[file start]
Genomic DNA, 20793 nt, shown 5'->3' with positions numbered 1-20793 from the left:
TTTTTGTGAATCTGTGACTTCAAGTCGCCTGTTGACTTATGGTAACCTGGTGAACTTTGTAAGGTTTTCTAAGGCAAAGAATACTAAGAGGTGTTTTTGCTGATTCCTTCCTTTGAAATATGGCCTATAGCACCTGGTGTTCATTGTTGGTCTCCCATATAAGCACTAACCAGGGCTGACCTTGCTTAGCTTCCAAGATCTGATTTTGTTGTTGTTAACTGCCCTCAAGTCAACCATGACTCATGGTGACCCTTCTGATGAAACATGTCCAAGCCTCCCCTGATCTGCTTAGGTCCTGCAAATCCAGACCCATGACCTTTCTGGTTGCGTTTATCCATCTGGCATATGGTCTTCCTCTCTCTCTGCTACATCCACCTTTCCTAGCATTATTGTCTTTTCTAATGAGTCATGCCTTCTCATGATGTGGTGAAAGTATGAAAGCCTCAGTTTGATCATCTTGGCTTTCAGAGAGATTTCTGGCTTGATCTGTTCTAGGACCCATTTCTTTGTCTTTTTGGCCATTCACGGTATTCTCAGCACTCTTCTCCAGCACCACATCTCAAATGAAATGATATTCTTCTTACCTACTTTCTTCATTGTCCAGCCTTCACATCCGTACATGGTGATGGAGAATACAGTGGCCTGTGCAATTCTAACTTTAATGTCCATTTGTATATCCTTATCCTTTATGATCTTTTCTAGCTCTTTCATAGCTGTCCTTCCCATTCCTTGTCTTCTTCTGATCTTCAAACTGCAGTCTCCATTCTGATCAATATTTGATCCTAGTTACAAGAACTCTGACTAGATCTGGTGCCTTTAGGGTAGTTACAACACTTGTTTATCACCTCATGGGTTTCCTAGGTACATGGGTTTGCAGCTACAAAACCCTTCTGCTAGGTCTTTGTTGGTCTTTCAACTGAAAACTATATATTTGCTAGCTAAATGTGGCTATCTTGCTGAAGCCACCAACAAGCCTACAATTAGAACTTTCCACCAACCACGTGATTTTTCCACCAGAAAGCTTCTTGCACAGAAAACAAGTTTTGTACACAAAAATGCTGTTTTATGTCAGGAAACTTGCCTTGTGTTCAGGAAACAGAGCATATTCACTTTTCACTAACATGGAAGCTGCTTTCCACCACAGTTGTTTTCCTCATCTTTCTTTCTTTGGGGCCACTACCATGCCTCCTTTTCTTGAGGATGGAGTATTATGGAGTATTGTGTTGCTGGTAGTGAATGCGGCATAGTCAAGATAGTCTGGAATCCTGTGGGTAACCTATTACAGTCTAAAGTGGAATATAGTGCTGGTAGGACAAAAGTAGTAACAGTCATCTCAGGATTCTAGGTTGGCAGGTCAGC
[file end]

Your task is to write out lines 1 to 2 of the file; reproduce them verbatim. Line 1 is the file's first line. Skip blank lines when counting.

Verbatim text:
Genomic DNA, 20793 nt, shown 5'->3' with positions numbered 1-20793 from the left:
TTTTTGTGAATCTGTGACTTCAAGTCGCCTGTTGACTTATGGTAACCTGGTGAACTTTGTAAGGTTTTCTAAGGCAAAGAATACTAAGAGGTGTTTTTGCTGATTCCTTCCTTTGAAATATGGCCTATAGCACCTGGTGTTCATTGTTGGTCTCCCATATAAGCACTAACCAGGGCTGACCTTGCTTAGCTTCCAAGATCTGATTTTGTTGTTGTTAACTGCCCTCAAGTCAACCATGACTCATGGTGACCCTTCTGATGAAACATGTCCAAGCCTCCCCTGATCTGCTTAGGTCCTGCAAATCCAGACCCATGACCTTTCTGGTTGCGTTTATCCATCTGGCATATGGTCTTCCTCTCTCTCTGCTACATCCACCTTTCCTAGCATTATTGTCTTTTCTAATGAGTCATGCCTTCTCATGATGTGGTGAAAGTATGAAAGCCTCAGTTTGATCATCTTGGCTTTCAGAGAGATTTCTGGCTTGATCTGTTCTAGGACCCATTTCTTTGTCTTTTTGGCCATTCACGGTATTCTCAGCACTCTTCTCCAGCACCACATCTCAAATGAAATGATATTCTTCTTACCTACTTTCTTCATTGTCCAGCCTTCACATCCGTACATGGTGATGGAGAATACAGTGGCCTGTGCAATTCTAACTTTAATGTCCATTTGTATATCCTTATCCTTTATGATCTTTTCTAGCTCTTTCATAGCTGTCCTTCCCATTCCTTGTCTTCTTCTGATCTTCAAACTGCAGTCTCCATTCTGATCAATATTTGATCCTAGTTACAAGAACTCTGACTAGATCTGGTGCCTTTAGGGTAGTTACAACACTTGTTTATCACCTCATGGGTTTCCTAGGTACATGGGTTTGCAGCTACAAAACCCTTCTGCTAGGTCTTTGTTGGTCTTTCAACTGAAAACTATATATTTGCTAGCTAAATGTGGCTATCTTGCTGAAGCCACCAACAAGCCTACAATTAGAACTTTCCACCAACCACGTGATTTTTCCACCAGAAAGCTTCTTGCACAGAAAACAAGTTTTGTACACAAAAATGCTGTTTTATGTCAGGAAACTTGCCTTGTGTTCAGGAAACAGAGCATATTCACTTTTCACTAACATGGAAGCTGCTTTCCACCACAGTTGTTTTCCTCATCTTTCTTTCTTTGGGGCCACTACCATGCCTCCTTTTCTTGAGGATGGAGTATTATGGAGTATTGTGTTGCTGGTAGTGAATGCGGCATAGTCAAGATAGTCTGGAATCCTGTGGGTAACCTATTACAGTCTAAAGTGGAATATAGTGCTGGTAGGACAAAAGTAGTAACAGTCATCTCAGGATTCTAGGTTGGCAGGTCAGC